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ERIC Number: ED070295
Record Type: Non-Journal
Publication Date: 1972-Oct-6
Pages: 182
Abstractor: N/A
Reference Count: N/A
Variability in the Proof Behavior of College Students in a CAI Course in Logic as a Function of Problem Characteristics. Psychology and Education Series.
Kane, Michael Timothy
An investigation of student proof behavior in a complex computer-assisted instruction (CAI) setting is presented. Using 125 logic derivation problems, the responses of 23 students, enrolled in the Stanford Logic-Instructional System, were evaluated to determine the amount of variation occurring in the structure of their proofs. By assigning the student proofs to equivalence classes the investigation indicated that there was relatively little variability in the earliest problems and considerable variability in the latter. Regression analysis revealed that the structural complexity of the problems were a good predictor of the amount of variation in the proofs. In general, the author concluded, the most significant kinds of variability depend on the number and type of rules that are available when the proof is done. The attempt to identify patterns of proof behavior that characterized groups of students failed due to the non-heterogeneity of the logic problems. (MC)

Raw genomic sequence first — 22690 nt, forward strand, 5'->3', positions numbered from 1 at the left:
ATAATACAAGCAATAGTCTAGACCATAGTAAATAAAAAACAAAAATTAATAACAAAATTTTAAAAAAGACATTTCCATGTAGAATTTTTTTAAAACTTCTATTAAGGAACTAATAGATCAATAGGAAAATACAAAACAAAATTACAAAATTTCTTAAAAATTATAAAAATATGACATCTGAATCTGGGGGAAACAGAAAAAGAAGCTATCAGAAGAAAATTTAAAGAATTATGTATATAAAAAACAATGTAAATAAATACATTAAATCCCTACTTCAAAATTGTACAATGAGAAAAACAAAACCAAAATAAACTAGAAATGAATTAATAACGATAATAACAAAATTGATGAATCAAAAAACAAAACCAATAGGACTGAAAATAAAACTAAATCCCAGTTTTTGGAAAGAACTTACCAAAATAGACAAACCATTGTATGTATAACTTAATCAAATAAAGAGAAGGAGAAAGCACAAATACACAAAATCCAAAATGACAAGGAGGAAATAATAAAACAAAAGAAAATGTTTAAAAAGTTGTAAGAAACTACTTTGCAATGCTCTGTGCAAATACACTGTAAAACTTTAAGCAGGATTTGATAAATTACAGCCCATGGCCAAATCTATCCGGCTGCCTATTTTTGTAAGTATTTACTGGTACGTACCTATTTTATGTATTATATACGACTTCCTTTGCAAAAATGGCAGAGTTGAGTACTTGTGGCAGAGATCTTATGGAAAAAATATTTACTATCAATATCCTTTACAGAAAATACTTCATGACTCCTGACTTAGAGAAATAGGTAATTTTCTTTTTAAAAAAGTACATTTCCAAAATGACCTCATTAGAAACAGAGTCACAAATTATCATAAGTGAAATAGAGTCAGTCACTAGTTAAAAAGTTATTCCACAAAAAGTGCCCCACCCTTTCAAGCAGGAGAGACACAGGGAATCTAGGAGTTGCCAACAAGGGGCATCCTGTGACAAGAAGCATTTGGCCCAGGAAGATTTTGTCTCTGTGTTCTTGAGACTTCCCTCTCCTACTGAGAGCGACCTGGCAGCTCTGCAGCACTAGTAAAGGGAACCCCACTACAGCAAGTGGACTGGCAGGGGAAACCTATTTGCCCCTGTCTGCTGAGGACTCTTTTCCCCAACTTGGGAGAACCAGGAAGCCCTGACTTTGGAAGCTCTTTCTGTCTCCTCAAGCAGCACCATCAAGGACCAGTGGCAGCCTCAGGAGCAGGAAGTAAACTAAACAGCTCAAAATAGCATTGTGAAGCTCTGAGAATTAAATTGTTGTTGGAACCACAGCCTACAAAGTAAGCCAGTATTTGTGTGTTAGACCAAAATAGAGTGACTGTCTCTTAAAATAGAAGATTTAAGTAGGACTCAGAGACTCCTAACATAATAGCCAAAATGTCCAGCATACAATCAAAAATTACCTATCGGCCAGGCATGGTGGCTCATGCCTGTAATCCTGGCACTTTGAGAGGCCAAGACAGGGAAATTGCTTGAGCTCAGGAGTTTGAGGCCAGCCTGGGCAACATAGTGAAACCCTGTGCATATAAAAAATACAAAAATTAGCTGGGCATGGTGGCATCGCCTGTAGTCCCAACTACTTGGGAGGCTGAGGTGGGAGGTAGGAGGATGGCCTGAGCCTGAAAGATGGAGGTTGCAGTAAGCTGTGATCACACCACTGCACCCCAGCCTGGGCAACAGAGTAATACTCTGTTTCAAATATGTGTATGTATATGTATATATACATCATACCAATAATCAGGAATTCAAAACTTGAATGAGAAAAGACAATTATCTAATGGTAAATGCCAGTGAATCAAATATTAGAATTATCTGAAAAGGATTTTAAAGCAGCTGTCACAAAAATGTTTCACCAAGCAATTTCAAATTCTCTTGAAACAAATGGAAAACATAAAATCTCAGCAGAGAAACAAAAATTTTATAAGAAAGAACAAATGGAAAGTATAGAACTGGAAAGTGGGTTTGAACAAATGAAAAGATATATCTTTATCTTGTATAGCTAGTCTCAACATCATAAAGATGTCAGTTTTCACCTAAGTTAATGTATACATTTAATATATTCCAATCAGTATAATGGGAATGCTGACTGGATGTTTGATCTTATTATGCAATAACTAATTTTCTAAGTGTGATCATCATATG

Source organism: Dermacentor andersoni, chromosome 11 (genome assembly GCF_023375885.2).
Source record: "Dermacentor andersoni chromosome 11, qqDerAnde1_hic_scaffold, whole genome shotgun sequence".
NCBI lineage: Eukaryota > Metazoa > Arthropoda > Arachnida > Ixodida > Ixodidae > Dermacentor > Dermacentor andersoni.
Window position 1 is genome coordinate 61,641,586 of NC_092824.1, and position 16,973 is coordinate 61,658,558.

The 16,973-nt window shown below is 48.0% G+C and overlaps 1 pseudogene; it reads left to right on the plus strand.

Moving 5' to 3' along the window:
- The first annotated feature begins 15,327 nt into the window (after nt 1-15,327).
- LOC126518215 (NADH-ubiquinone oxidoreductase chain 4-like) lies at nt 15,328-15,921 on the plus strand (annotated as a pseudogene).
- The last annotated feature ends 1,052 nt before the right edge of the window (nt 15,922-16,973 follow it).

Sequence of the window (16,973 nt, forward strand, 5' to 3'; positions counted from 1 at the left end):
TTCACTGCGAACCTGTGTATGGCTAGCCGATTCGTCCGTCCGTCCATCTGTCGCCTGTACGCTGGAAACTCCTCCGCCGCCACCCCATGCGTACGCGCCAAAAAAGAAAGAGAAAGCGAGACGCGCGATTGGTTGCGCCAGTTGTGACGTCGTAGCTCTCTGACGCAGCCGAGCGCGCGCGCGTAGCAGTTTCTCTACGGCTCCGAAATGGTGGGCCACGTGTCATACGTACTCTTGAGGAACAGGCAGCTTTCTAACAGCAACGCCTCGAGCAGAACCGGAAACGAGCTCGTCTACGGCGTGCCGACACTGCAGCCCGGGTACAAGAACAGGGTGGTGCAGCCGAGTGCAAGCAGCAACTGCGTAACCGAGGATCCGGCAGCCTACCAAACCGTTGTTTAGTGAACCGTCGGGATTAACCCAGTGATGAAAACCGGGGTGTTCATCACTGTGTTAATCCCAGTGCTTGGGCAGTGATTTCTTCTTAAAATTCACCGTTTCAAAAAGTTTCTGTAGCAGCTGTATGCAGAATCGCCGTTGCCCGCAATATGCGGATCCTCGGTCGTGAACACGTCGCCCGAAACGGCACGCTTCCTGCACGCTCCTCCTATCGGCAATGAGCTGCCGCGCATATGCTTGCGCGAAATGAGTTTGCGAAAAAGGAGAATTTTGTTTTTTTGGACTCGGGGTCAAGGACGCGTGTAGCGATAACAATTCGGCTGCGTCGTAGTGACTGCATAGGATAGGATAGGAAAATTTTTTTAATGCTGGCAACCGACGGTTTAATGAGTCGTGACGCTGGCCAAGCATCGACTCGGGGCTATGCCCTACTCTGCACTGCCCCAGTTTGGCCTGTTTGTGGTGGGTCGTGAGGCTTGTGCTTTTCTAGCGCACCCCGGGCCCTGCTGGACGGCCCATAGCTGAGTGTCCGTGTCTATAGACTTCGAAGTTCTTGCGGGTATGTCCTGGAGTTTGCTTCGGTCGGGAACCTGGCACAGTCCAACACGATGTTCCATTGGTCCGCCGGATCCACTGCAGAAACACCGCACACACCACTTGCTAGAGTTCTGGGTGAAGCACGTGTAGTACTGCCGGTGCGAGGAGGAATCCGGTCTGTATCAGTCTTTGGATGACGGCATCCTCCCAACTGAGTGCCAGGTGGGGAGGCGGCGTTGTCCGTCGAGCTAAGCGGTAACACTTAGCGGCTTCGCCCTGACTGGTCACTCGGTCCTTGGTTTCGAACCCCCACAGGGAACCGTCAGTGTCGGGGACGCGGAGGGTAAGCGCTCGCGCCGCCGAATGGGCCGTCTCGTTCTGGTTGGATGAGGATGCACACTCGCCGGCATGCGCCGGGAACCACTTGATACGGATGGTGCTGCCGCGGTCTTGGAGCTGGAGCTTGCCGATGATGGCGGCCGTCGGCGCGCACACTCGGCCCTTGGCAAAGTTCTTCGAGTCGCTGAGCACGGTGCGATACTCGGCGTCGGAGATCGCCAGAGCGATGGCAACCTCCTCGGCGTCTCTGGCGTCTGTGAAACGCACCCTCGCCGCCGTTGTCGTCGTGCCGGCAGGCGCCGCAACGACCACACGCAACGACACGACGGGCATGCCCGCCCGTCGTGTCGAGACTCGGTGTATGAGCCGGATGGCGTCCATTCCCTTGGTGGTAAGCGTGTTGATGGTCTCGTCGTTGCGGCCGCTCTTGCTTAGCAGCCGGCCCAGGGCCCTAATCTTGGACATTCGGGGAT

Publication Type: N/A
Education Level: N/A
Audience: N/A
Language: N/A
Sponsor: National Science Foundation, Washington, DC.
Authoring Institution: Stanford Univ., CA. Inst. for Mathematical Studies in Social Science.